Ahead of the elections on Monday, Thomas D’Aquin Muiti, the North Kivu chairperson of a civil society group, said Kabila’s failure to strengthen institutions has allowed armed groups to create parallel power structures in parts of the east.
Residents in the east say it’s time for a new authority to continue the work Kabila began.
‘Ready for elections’
Rumours of electoral fraud, including missing names from voter rolls, fake polling centres, and reports of equipment yet to be delivered to electoral offices, have been widespread.
Even so, Cyrille Mibona, an organizer from the Independent National Electoral Commission (CENI), is adamant that “all is in place” for the election.
“Everything is in place for the elections, though we are investigating a few complaints in some districts to see if they have any merit,” he said.
Mibona said torrential rains across the east had posed a challenge, but added: “We are prepared”.
Despite the optimism, there remains concern that too much was left for the last moment.
Pascal Kambua, a political analyst with Open Society Southern Africa, told Al Jazeera from Kinshasa: “Even if you have all the helicopters in the world, you can’t cover all the areas in a number of days”.
Kambua added that there were a number of unanswered questions after allegations emerged about bogus polling stations.
In response to the allegations, Mibona said: “In these cases, the polling stations were tracked down and wiped off the database”.
The UN has identified some nine to 15 locations as potential hot spots, with sources suggesting that the towns of Masisi, Rutshuru and Walikale will be particularly monitored for possible violence.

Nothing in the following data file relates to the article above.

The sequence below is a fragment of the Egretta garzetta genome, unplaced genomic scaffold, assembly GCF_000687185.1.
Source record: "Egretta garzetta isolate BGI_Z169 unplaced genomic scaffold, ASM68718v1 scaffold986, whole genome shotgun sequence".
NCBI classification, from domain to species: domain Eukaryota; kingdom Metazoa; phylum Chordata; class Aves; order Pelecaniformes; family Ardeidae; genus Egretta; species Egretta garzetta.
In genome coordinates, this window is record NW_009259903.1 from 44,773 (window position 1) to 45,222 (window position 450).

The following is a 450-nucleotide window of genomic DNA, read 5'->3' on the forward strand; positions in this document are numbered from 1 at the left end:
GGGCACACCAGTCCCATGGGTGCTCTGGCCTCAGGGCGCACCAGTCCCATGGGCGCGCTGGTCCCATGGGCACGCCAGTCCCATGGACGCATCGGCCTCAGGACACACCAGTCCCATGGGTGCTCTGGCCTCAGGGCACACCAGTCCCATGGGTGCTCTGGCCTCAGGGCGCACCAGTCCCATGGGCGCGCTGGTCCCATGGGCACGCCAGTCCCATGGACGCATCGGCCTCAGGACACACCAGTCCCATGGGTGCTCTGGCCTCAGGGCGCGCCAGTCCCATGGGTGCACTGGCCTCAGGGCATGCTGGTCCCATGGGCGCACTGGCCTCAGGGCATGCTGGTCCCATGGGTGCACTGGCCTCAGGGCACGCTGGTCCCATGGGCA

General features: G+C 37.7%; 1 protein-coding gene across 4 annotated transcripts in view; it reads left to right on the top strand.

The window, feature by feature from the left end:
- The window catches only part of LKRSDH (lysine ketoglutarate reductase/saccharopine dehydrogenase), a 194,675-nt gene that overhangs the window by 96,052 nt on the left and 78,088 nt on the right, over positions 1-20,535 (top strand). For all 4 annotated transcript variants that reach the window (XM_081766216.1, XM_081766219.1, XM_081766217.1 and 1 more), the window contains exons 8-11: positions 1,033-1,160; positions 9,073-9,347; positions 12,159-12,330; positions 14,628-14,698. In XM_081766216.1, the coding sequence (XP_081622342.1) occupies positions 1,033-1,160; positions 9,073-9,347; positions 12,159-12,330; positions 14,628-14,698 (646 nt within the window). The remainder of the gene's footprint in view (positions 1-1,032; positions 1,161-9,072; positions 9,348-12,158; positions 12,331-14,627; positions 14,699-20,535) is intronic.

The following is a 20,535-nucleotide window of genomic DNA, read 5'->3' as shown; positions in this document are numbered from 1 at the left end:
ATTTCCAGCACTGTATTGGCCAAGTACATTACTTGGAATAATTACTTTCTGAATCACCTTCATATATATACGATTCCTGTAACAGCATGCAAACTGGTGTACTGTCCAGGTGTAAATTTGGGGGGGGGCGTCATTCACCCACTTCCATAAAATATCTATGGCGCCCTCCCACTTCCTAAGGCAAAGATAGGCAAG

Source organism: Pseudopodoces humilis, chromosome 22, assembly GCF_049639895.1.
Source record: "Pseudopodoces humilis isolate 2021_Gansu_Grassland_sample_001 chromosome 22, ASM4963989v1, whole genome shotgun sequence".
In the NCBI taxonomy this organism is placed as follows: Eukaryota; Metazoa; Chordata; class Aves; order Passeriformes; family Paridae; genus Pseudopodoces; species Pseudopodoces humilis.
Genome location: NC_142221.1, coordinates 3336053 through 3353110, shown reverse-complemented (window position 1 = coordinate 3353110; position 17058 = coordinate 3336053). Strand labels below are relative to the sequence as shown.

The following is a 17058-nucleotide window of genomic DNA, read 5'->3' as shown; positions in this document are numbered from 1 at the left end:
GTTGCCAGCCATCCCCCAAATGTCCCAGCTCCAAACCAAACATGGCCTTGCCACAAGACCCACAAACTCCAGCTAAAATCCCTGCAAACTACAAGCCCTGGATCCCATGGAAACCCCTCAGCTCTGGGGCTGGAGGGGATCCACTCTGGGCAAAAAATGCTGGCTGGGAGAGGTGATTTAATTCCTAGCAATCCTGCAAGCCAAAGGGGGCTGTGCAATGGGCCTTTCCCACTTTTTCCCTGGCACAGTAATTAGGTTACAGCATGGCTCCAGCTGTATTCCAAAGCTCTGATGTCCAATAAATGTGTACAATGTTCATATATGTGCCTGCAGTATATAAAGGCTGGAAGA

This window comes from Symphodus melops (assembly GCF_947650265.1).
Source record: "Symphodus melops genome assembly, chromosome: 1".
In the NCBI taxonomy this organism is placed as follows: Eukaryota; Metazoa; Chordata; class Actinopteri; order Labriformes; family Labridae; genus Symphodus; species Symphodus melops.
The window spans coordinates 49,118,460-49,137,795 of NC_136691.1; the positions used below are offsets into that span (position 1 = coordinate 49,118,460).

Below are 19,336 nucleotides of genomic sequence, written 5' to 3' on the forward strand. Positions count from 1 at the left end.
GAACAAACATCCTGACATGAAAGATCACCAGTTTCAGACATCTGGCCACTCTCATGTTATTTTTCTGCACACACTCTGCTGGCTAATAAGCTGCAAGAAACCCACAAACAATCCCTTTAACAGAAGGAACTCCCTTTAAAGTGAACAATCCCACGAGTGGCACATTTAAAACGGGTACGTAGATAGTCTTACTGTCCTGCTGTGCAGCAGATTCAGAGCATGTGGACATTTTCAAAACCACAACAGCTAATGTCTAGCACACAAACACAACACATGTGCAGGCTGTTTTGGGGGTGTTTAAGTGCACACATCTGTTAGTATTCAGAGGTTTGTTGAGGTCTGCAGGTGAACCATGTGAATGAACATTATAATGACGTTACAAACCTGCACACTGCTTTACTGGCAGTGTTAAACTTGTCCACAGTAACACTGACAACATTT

On Saturday, clashes between supporters of the opposition candidate Etienne Tshisekedi, from the Union for Democracy and Social Progress (UDPS), and police resulted in the deaths of up to four people. Yet, the violence has had little impact on preparations for the poll in Goma.
As reports filtered out on Saturday of a stand-off at the capital’s airport, Goma’s streets were filled with flat bed trucks blaring music and slogans as they meandered through the streets.
Analysts said Tshisekedi has little support in the east and clashes in the capital did little to win new support in the area.
For many in the east, Vital Kamerhe offers a tangible alternative to Kabila. Kamerhe is from the region and is perceived as a leader who might finally rid the eastern DRC of Rwandan rebels still operating in the forests.
Still, Goma is teeming with Kabila posters, billboards and handouts. His larger-than-life campaign dwarfs the posters of opposition leaders and legislative candidates that hang awkwardly from nearby walls.
Due to the absence of a pre-election poll, both Kabila and Tshisekedi have already claimed victory. In the event that fraud is discovered, these conflicting claims could lead to violence in Kinshasa, even Goma. The UN acknowledged this on Sunday, calling for calm and asking leaders not to stir-up their supporters.
Kabila is tipped to the win the election, due in part because the opposition was unable to unify and present a candidate to compete against him.